The new year is still very young for my taste, and I am still feeling this motivation to dream of everything I want to do. Since I live in the city one would think that spending weekends in other cities would be exhausting. Don’t get me wrong, I love the tranquility of nature, especially on my favourite beach in the Netherlands. But seeing a different city, smelling a different air and experiencing a different culture is just so exciting!
A city is a melting pot of cultures, languages, different kinds of architectures and kinds of people. It enables you to get to know a country in just a few days! And since we already booked a trip to Paris in April (yay!) and I am going to see Budapest in autumn, I wanted to focus a little more on the kinds of cities you don’t think about at first. Take Great Britain, for example. London comes to your mind at first of course. But what about Brighton? Liverpool? Canterbury? Bristol? I could go on for hours! So here’s to the exciting 2nds!
Marseille – one of France’s oldest cities (okay, the oldest city) and I believe one of the most beautiful. Although you could ask me, I’d say every city in France is beautiful. It has been founded over 2600 years ago by the Phoenicians. Marseille is as well the second biggest city after Paris, and that makes it perfect to discover at least once. It has about 900.000 inhabitants in over 11 quarters, and most of them kept their authentic rural charm. There is even a national park at the gates of the city, offering you the possibilities to enjoy small bays. They are called ‘Calanques’.
Because of its strategic position at the Mediterranean Sea, Marseille has always been popular with immigrants, rendering it especially multicultural. So if you’re looking for an experience involving various possibilities to shop, historical sites, and colourful French-African surroundings, you’re in the right place. Visit the oldest quarter, ‘Le Panier’, the République quarter with stylish boutiques and Haussmannian buildings, and the Joliette area, centred on Marseille’s famous striped Cathédrale de la Major.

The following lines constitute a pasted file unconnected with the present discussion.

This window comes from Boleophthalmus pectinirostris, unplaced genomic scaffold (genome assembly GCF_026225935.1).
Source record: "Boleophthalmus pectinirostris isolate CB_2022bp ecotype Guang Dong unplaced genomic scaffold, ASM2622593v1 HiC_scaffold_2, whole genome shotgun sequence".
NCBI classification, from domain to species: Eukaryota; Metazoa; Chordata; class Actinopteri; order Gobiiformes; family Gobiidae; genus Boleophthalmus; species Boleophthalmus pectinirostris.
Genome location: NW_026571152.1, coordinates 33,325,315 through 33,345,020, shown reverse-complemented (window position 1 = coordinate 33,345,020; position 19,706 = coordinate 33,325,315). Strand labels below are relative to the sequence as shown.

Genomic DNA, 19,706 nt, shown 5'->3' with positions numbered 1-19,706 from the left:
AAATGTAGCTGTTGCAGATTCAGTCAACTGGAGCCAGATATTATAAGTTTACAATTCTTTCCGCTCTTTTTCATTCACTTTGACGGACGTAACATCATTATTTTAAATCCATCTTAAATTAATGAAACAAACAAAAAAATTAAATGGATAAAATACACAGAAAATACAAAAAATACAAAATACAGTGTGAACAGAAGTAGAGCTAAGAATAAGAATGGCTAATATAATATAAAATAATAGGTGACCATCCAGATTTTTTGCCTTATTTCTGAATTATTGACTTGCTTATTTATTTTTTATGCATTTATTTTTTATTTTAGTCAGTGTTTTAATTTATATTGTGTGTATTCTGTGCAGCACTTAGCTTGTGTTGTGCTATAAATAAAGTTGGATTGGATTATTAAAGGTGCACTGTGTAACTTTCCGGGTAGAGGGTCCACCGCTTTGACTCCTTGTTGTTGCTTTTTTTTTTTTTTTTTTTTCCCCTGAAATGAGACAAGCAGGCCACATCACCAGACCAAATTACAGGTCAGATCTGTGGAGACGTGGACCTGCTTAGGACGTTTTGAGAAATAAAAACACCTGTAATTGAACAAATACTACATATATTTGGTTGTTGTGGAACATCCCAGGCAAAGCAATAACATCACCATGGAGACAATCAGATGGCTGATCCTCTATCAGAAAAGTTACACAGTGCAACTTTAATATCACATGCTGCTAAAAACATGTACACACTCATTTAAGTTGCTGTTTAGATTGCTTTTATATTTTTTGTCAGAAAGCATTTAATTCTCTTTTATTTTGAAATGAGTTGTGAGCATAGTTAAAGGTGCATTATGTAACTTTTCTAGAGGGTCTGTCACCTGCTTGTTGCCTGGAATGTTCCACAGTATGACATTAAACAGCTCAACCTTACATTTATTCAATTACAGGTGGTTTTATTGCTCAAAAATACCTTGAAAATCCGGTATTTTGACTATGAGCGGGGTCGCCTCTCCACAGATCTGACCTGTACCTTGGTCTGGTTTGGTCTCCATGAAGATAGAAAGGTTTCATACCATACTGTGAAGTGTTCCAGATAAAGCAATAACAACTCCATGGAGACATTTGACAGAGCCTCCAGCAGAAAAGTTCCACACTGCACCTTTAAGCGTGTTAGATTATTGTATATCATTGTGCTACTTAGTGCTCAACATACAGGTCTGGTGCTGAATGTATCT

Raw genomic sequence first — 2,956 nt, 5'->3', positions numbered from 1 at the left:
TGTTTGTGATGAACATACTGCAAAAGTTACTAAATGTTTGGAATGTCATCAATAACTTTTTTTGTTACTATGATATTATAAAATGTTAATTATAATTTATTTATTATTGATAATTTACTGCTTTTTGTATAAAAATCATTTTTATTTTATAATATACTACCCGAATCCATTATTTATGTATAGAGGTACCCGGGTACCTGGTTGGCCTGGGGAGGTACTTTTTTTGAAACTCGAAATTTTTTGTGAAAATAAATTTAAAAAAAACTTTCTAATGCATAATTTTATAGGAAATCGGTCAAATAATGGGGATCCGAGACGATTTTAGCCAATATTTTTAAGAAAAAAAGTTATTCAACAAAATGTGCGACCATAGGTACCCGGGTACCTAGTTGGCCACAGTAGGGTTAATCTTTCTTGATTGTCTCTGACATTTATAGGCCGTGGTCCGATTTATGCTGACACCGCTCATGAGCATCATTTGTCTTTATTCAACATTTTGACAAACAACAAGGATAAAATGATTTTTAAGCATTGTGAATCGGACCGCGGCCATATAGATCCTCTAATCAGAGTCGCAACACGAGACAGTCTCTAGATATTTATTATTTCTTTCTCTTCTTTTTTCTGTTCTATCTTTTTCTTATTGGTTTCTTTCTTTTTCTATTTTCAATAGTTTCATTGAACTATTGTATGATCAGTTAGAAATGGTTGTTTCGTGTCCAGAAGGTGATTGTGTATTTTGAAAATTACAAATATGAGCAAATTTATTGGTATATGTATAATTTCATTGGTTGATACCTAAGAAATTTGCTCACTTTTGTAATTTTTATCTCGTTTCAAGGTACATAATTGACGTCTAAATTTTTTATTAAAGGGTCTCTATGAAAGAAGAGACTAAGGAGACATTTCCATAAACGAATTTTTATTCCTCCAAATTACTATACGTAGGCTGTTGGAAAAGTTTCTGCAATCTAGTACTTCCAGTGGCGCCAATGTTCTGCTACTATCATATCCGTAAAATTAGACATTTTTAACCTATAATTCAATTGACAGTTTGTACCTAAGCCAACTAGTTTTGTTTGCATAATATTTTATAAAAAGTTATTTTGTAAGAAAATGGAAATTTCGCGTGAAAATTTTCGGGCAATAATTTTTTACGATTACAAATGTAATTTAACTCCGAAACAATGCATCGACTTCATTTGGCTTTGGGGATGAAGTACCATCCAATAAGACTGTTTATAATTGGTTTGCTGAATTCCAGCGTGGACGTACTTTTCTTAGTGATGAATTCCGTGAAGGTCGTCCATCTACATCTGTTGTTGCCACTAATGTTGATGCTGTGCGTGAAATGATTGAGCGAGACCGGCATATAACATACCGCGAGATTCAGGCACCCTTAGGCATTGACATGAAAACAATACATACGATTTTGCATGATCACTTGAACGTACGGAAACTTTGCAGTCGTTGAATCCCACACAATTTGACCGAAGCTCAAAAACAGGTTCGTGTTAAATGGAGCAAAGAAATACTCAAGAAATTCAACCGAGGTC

Must Sees for me: Vieux Port (old harbour), Notre-Dame-de-la-Garde, Calanques National Park, Château d’If
The city of Bologna is located at the foot of the Apennines, at the heart of Northern Italy. It has one of the most beautiful and best-preserved historic districts of Europe. Towers from the Middle Ages go hand in hand with about 40 kilometers of arcades, embellishing the spacious city centre.
Discover a mixture of pedestrian zones, graffiti-embellished piazzas , churches and palaces all in one city. Bologna is actually a city of two sides. It hosts the world’s oldest university, and at the same time seems to be a hi-tech place located in the super-rich Po valley. Find regal theatres and the nation’s finest restaurants and trattorias there. So it’s really a clash of intellectuals/students, and the upper class. That’s really really exciting! And if you should be interested in motorsports, Bologna and its surroundings is the perfect place for you. There are several museums and partly even factories of Ducati, Maserati, Lamborghini and Ferrari.
Must Sees for me: Le Due Torri, Pinacoteca Nazionale, Abbazia di Santo Stefano, Palazzo Comunale, the arcades